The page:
Rigoletto Teaching Resources

Music Key Stage 4

Rigoletto Music Key Stage 4

Lesson one

Theme/ Activity headline: Creating Characters

Curriculum attainment targets: Engage actively in the process of music study and develop performing skills individually and in groups to communicate

Starter activity

Creating Characters

Play an excerpt from the Prelude whilst learners enter the room. Provide a collection of cards/ pieces of paper, with both descriptive words and images of the following:

  • a father
  • a daughter
  • a Duke
  • revenge
  • a curse
  • a jester
  • a kidnapping
  • a knife

Tell learners that the plot for Verdi’s Rigoletto contains all of these elements.
In small groups, learners can create their own idea of what the plot may be. Create a ‘storyboard’ using both words and images.

Main activity

Play a musical excerpt for each of the main characters in the opera. (Reduce the number of characters if necessary.)

Examples could be:

  • Rigoletto: ‘Cortigiani, vil razza dannata’ (Act lll)
  • Duke of Mantua: ‘donna e mobile’ (Act lll)
  • Gilda: her first aria ‘Caro nome’
  • Sparafucile: ‘Quel vecchio maledivami’ (Act l)
  • Maddalena: ‘Bella figlia dell’amore’ (Act lV)

After each excerpt, create a poster of descriptive words for each character. When discussing each character, think about the ways in which the words and the music bring that character to life.

Now, whilst re-visiting the excerpts, learn a very short musical motif or pattern for each of the characters (this could just be three or four notes for example.) These ideas can be sung or played on tuned percussion or other instruments. At the same time, decide on a symbol or image for each of the characters and put these on separate cards/ pieces of paper.

Lead a musical game whereby the images/symbols related to each character are held up in turn and learners have to play the correct musical motif associated with this character.


Think of three different kinds of characters- preferably characters which are different from those in Rigoletto. Find inspiration from the creative arts- novels or films for instance. Compose three of your own short musical motifs to go with them. These motifs could be sung or played on any other instruments. Memorise them, notate them and/ or record them if possible.

Lesson two

Theme/ Activity headline: The Mind as a Prison

Curriculum attainment targets: Develop composing skills to organise musical ideas and make use of appropriate resources and broaden musical experience and interests, develop imagination and foster creativity

Starter activity

The Mind as a Prison

Individually, ask learners to draw a stage set which could evoke the idea of restricted space, a prison, or a place where history repeats itself.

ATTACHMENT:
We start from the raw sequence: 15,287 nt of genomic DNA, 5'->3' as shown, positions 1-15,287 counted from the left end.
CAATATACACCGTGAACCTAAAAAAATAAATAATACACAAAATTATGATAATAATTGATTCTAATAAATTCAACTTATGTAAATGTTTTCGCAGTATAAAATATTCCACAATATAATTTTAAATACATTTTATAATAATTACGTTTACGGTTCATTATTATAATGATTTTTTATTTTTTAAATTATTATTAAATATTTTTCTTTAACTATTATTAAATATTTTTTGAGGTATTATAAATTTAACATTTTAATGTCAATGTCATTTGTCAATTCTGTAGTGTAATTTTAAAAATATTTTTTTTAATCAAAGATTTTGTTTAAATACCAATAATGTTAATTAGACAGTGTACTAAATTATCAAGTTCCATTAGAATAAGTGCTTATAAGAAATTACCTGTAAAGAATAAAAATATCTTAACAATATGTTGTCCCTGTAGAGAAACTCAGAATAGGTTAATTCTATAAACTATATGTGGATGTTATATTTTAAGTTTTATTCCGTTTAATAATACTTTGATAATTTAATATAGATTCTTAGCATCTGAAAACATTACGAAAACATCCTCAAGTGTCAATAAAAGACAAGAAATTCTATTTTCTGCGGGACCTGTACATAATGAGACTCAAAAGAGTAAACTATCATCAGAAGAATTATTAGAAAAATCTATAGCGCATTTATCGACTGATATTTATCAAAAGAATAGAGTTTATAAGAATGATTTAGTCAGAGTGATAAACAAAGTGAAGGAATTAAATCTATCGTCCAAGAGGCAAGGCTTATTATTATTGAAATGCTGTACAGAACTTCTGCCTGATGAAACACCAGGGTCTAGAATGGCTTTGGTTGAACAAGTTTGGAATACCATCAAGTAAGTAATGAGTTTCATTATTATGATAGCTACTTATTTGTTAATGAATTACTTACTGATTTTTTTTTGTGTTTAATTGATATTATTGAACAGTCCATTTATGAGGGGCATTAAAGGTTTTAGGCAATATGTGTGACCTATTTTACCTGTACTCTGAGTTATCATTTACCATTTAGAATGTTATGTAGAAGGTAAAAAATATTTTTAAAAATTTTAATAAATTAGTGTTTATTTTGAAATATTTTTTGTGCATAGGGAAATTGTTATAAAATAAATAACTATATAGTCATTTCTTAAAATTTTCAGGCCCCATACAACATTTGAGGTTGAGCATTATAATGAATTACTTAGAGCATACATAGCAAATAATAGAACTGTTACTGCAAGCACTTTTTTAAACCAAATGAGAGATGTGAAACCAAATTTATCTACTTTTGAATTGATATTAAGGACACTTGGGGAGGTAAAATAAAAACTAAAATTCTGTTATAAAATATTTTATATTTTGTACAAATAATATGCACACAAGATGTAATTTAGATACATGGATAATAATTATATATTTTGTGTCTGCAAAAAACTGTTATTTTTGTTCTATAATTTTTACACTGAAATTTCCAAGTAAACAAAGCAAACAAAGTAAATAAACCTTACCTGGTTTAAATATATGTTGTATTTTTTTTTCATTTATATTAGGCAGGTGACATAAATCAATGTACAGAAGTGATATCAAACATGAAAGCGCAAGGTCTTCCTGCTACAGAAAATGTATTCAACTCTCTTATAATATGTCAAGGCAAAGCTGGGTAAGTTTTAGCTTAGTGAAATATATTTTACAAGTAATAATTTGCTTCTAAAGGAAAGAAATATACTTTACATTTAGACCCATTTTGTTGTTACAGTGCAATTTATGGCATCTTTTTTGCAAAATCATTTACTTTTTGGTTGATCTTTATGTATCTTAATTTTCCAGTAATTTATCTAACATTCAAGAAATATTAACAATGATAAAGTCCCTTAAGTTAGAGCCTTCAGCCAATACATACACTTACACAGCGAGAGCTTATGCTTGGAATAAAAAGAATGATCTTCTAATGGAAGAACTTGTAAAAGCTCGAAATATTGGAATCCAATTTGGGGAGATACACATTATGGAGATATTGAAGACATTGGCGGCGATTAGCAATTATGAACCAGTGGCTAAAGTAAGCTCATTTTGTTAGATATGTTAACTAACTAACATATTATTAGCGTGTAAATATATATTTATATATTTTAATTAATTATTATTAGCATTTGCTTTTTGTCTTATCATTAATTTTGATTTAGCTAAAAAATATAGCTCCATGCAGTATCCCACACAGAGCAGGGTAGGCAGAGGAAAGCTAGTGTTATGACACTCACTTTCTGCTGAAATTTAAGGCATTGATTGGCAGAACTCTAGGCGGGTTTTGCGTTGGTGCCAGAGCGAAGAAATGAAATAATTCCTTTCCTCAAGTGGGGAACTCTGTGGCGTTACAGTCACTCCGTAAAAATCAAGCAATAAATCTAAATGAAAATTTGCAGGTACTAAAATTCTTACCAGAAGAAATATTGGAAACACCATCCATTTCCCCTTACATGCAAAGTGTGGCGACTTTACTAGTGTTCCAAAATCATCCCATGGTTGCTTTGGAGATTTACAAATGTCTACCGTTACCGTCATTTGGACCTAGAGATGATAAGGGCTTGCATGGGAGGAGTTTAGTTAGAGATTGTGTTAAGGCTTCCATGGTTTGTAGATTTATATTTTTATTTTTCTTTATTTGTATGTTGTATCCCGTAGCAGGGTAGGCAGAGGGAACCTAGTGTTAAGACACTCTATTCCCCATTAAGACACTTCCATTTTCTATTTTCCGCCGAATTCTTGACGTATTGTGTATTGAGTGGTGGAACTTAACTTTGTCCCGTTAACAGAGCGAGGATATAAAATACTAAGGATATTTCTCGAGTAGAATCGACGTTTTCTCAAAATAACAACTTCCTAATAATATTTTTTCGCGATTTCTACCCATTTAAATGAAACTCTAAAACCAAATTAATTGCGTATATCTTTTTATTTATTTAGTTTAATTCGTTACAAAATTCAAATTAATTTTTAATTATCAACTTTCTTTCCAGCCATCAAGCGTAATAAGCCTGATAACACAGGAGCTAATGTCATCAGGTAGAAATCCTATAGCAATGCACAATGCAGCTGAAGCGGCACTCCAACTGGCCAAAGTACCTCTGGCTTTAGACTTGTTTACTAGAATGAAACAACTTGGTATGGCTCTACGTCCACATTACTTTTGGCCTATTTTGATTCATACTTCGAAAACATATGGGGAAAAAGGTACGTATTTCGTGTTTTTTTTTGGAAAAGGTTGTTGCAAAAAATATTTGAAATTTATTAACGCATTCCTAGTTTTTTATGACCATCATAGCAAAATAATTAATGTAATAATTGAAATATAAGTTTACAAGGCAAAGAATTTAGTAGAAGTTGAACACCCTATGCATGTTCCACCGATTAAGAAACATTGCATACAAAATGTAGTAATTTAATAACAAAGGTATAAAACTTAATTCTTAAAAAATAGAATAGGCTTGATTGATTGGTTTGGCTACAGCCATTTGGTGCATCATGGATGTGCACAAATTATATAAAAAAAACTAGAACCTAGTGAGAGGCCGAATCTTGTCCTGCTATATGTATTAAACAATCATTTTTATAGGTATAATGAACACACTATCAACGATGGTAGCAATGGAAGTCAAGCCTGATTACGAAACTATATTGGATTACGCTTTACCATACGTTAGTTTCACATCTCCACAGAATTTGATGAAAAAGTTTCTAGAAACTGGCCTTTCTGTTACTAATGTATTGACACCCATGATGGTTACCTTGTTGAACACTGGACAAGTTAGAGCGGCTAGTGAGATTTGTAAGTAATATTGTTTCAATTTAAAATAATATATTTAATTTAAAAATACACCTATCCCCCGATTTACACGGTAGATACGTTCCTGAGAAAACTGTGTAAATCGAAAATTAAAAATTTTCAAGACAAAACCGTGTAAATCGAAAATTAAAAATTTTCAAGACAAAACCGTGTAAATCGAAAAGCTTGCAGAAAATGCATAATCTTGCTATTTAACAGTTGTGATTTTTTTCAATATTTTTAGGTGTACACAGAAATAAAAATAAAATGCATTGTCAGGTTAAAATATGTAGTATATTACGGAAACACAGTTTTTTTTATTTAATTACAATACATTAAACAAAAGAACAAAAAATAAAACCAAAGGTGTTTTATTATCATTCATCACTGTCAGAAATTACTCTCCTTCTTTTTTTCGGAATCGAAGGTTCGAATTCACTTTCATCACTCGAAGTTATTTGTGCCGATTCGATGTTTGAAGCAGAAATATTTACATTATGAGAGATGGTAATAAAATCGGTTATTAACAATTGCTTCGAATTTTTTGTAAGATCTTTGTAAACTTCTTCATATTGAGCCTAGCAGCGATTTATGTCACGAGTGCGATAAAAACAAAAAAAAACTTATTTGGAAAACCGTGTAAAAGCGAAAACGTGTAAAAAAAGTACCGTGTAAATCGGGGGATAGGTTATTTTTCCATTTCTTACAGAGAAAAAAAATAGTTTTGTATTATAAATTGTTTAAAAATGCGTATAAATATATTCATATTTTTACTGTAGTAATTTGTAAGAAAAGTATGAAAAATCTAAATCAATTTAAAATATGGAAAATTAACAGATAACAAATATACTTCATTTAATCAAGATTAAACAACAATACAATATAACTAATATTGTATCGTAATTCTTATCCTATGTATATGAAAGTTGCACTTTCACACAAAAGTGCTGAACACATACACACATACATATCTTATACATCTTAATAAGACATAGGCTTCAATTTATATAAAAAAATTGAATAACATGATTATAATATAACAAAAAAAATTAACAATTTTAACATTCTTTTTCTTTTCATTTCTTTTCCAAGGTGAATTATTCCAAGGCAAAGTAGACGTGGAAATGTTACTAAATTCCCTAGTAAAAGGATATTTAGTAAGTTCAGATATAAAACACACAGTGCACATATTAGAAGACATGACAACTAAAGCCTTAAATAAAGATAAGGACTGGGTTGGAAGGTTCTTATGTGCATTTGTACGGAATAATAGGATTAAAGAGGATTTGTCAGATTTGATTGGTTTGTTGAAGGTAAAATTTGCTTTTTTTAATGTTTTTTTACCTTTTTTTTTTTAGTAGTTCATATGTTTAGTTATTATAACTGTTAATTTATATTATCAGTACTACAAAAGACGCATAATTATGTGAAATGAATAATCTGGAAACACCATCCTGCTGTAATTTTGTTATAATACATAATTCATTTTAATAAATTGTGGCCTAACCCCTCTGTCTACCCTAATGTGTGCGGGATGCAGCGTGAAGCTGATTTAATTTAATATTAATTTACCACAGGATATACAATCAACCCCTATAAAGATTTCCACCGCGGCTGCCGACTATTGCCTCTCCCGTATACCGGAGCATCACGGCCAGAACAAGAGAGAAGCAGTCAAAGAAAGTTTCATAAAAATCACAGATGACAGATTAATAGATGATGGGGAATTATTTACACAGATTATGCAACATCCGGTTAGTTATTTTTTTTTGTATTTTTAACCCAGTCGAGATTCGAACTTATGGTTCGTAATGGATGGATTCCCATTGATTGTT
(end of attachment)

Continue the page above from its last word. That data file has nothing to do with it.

Wander around the room looking at all the drawings. Are there recurring themes in the drawings? Discuss similarities and differences and how you would interpret these drawings for the stage.

Main activity

Listen to the Prelude ‘curse theme’ and show it on the score if possible. The prelude is dark, moody and tragic, setting the scene for the entire opera. A solo trumpet plays a repeated C and the brass play an ominous chord. As a whole class, play along with the curse theme using tuned percussion or other instruments. Discuss the atmosphere and the musical features that add to it.

The curse chord returns over and over again throughout the opera. In groups, look at the score. Can anyone find another version of the curse theme?

Think back to the drawings from the starter activity. Guide learners to contemplate Rigoletto’s troubled circumstance as a Jester, who is forced to wear a smile, yet his jokes are riddled with anger and aggression.

In groups, compose a curse theme using a variety of instruments including tuned or non-tuned percussion. Use symbols or graphic scores to record ideas.


Compose one line of melody, or a repeating riff that could represent Rigoletto’s recapitulating mind. This could be sung or played on any other instruments. Memorise it, notate it and/ or record if possible. These will be revisited for a starter activity.

Lesson three

Theme/ Activity headline: The Art of Seduction

Curriculum attainment targets: Develop knowledge, understanding and skills needed to communicate effectively as musicians and develop as effective and independent learners with enquiring minds

Starter activity

The Art of Seduction